Liverpool: Re-Imagining the Beatles is a collection of David Lanz's arrangements of
Lennon/McCartney songs plus one Lanz original, performed by Lanz on piano and
keyboards, Gary Stroutsos on flute, Larry Knechtel on Hammond organ, and several
other musicians on cello, upright bass, drums and percussion. Four of the tracks are
medleys, giving you more tunes for your entertainment dollar! Lanz purposely stayed away
from The Beatles’ biggest hits, but most of these songs are familiar - especially if you grew
up in the 60’s. (Lanz jokes that if you remember that era, you weren’t really there!) I was
a little surprised by the serious tone of most of the album, the use of sound effects on
several tracks, and that only one track is solo piano, but none of these points are
negatives - just surprises. Quite a bit of the music feels improvised, giving it a free, jazzy
style rather than a rock flavor. None of it really rocks - nor was it supposed to - so fans of
Lanz’s soothing, relaxing piano music won’t be disappointed with this release. Some of
Lanz’s familiar touches are readily apparent although he gives the other musicians
(especially frequent collaborator Gary Stroutsos) plenty of room to share the spotlight.
Liverpool opens with the title track, Lanz’s original composition. It begins with the sound of a ferry boat, and the music includes snippets of phrases from various Beatles songs as well as Lanz’s music. Mostly a duet for piano and cello with a little percussion and keyboard, it’s a beauty! “Things We Said Today” is a haunting ballad that Lanz gives an interesting rhythm and freely flowing tempo. The medley of “Rain” and “Eight Days a Week” is slow and somber yet very smooth and relaxing. It features Larry Knechtel on organ and Stroutsos on flute as well as Lanz on piano. The most upbeat song on the album is “Lovely Rita,” the only piano solo and one of my favorites. The medley of “Because” and “I’m Only Sleeping” is a 9 1/2 minute piece that seems to become more improvised as it develops - a fascinating collaboration that includes a variety of artists and instruments. “Norwegian Wood” is possibly the best-known piece on the album, but this arrangement is much more jazz-influenced than the original: smooth, mellow, and soulful! Stroutsos’ flute really soars on this one! The last track is “London Skies: A John Lennon Suite” that includes “Tomorrow Never Knows,”“Across the Universe,” and “Give Peace a Chance.” At just over eleven minutes, the piece has plenty of time to evolve organically and leisurely. Mostly a piano/cello/ and flute trio, Walter Gray’s cello is gorgeous and Stroutsos’ flute casts a spell. Lanz concludes the Suite with a very simple but haunting version of “Give Peace a Chance” on piano with atmospheric sounds, bells, and a slow fade-out.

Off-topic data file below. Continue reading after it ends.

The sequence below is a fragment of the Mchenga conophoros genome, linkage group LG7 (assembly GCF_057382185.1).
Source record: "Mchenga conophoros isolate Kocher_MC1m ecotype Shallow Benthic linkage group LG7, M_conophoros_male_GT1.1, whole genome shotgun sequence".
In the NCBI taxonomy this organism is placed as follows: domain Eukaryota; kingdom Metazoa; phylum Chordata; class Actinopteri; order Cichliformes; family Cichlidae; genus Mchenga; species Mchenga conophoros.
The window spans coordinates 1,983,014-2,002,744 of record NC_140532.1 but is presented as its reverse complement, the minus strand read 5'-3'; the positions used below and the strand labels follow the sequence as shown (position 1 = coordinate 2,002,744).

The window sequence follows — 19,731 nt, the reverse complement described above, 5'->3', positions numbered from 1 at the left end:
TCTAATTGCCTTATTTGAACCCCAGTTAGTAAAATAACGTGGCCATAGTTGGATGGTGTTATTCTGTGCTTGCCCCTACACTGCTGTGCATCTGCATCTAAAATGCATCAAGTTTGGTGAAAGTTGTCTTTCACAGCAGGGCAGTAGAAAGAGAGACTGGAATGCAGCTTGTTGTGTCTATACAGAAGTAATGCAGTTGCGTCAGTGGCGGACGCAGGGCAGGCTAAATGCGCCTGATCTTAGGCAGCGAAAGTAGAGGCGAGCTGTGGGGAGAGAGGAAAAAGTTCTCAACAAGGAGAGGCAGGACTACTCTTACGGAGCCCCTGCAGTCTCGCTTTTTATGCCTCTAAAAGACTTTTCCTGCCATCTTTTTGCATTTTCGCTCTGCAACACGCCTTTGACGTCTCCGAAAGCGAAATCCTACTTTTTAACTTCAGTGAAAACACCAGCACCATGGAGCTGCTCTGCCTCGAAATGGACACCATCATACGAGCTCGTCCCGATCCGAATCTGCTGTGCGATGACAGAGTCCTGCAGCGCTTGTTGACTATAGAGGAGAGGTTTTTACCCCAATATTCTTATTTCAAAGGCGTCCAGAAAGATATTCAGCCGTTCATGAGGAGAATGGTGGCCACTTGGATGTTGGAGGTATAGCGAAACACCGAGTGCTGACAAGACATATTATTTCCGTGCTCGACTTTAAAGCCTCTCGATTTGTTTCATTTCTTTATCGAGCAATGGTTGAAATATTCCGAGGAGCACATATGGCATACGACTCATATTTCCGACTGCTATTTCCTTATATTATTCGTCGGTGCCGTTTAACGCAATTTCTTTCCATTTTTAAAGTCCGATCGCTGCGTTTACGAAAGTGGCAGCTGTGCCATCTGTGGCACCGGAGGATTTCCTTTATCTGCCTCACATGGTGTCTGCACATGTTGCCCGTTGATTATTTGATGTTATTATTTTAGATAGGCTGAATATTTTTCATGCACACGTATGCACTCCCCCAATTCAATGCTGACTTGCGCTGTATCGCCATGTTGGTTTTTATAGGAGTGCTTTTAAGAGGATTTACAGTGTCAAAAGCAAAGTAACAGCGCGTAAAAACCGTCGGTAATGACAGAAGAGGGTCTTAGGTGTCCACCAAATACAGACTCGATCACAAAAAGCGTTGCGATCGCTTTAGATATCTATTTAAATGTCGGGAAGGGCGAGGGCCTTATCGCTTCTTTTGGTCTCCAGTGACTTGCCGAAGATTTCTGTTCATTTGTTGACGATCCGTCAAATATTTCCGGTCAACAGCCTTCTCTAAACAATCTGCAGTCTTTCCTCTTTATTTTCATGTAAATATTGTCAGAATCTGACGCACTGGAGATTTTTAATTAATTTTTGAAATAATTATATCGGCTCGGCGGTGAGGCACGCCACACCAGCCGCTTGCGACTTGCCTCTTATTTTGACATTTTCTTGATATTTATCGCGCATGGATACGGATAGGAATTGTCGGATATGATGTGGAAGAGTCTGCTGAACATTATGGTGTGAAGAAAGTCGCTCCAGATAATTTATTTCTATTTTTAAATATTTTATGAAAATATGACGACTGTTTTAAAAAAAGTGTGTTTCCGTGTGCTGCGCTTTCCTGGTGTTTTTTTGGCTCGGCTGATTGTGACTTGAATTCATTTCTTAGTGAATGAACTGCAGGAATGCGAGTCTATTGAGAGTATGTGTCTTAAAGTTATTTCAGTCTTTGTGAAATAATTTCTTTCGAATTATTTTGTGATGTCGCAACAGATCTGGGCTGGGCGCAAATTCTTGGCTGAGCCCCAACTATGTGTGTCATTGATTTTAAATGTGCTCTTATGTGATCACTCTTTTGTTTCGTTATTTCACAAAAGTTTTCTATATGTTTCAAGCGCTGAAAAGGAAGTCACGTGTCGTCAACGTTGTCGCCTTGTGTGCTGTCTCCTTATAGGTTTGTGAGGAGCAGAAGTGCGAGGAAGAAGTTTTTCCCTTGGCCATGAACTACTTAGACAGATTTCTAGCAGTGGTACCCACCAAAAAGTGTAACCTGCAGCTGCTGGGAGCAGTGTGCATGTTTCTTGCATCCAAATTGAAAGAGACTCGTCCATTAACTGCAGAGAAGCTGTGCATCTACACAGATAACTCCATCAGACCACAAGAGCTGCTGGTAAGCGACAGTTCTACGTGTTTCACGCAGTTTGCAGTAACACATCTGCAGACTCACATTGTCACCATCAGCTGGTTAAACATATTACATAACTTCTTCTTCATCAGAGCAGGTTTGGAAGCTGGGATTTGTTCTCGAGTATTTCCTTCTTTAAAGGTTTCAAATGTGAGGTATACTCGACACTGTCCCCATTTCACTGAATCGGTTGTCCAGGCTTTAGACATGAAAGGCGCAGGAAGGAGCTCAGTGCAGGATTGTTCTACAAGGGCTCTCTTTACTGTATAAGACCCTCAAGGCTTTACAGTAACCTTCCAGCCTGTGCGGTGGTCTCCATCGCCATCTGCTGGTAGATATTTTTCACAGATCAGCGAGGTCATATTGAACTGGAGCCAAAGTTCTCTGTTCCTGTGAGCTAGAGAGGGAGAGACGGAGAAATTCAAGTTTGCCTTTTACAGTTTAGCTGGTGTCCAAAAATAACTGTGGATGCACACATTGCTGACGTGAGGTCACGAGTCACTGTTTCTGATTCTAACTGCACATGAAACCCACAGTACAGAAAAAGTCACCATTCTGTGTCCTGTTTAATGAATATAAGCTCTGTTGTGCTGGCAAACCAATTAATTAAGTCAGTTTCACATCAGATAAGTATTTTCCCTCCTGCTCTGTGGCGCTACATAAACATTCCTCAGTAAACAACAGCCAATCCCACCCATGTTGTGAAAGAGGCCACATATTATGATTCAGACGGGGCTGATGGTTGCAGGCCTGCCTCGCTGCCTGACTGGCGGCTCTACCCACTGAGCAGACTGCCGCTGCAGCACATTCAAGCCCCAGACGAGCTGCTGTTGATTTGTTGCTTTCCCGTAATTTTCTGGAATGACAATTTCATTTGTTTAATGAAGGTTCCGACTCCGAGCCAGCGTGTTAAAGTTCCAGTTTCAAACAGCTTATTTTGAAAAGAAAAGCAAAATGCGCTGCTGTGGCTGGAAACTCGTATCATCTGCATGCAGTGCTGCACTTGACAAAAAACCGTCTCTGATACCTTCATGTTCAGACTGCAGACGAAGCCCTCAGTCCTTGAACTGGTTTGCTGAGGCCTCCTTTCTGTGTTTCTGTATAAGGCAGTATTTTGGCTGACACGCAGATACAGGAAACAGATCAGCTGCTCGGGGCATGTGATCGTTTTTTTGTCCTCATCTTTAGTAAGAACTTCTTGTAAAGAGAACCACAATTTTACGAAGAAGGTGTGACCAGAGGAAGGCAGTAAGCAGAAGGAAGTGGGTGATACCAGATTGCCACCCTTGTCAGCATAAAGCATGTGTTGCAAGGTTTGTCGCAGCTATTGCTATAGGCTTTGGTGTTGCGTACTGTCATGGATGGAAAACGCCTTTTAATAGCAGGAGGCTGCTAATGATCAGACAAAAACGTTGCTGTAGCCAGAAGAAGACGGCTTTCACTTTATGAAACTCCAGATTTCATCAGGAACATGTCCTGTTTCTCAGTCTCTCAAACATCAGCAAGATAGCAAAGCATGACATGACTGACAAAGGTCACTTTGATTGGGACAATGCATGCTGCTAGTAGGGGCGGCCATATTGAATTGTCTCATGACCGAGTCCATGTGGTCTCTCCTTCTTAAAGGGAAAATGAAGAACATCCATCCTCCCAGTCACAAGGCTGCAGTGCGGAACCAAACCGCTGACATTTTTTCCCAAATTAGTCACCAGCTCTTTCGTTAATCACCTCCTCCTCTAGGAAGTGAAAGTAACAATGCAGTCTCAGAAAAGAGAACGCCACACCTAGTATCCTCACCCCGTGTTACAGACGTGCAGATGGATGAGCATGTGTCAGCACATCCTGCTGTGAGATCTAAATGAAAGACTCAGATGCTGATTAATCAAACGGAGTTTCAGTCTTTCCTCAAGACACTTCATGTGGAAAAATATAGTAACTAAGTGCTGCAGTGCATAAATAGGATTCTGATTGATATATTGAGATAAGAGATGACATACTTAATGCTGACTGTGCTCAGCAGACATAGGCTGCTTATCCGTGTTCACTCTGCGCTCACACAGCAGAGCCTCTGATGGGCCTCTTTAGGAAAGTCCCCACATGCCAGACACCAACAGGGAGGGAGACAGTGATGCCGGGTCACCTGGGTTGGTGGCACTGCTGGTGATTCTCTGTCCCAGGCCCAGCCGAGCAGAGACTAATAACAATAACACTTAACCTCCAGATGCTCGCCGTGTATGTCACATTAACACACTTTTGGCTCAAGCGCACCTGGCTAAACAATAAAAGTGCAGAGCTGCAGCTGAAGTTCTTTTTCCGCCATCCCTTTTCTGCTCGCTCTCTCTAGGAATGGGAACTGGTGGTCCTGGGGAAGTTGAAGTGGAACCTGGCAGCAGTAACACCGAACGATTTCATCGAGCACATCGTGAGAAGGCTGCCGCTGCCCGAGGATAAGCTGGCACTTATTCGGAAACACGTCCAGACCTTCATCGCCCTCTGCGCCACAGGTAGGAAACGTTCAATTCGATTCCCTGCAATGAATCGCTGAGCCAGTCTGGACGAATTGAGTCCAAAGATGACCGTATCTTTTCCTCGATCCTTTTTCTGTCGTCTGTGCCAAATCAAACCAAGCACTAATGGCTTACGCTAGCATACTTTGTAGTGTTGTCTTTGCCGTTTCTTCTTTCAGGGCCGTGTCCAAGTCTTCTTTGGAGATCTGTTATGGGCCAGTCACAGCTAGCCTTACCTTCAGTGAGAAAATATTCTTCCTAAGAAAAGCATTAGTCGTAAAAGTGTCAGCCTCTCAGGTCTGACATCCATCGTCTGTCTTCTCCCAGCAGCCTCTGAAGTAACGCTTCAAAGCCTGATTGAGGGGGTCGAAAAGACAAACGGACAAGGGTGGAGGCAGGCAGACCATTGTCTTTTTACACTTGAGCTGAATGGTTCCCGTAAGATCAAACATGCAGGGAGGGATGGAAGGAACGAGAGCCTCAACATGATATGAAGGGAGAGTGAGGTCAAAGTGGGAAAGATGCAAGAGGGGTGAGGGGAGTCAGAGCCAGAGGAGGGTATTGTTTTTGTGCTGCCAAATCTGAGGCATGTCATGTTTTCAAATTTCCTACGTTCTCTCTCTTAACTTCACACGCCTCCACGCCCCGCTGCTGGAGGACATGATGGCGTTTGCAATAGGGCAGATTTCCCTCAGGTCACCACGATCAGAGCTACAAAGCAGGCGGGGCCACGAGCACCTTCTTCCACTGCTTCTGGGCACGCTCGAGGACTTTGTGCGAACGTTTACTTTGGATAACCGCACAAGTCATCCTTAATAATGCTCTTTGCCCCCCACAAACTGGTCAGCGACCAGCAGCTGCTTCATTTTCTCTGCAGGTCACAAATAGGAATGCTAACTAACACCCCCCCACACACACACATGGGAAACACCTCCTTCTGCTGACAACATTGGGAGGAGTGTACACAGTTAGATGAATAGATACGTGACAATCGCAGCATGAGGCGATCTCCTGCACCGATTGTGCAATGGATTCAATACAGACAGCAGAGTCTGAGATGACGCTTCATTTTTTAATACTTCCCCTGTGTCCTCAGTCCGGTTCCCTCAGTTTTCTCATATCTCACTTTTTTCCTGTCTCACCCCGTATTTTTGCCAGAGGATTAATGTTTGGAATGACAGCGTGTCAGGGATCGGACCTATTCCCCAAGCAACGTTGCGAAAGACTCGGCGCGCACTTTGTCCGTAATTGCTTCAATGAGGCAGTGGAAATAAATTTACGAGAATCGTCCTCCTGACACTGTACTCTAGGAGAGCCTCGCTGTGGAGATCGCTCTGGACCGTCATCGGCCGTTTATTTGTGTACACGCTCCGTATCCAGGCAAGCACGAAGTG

Liverpool is a winner and should bring a new audience to David Lanz’s music. It is currently available only from davidlanz.com. Check it out!
Lushly produced, heartfelt, compelling and at times even spiritually transcendent, David Lanz's Liverpool: Re-Imagining The Beatles takes a unique classical/new age
ensemble approach to some of Lennon and McCartney's less frequently covered work. Working brilliantly with an ensemble featuring frequent collaborator Gary
Stroutsos (xiao flute, mark tree) and Larry Knechtel (Hammond B-3 organ on "Rain"), Lanz's labor of true love uncovers a richer grace and emotion behind the
surface catchy melodies. Tapping into the same well as he did on 1998's wonderful Songs From An English Garden, Lanz--who sets the stage with the wistful and
reflective original "Liverpool"--triumphs with unexpectedly charming arrangements of songs too many casual Beatles fans need to reach back to and remember.
Jazziz, All Music Guide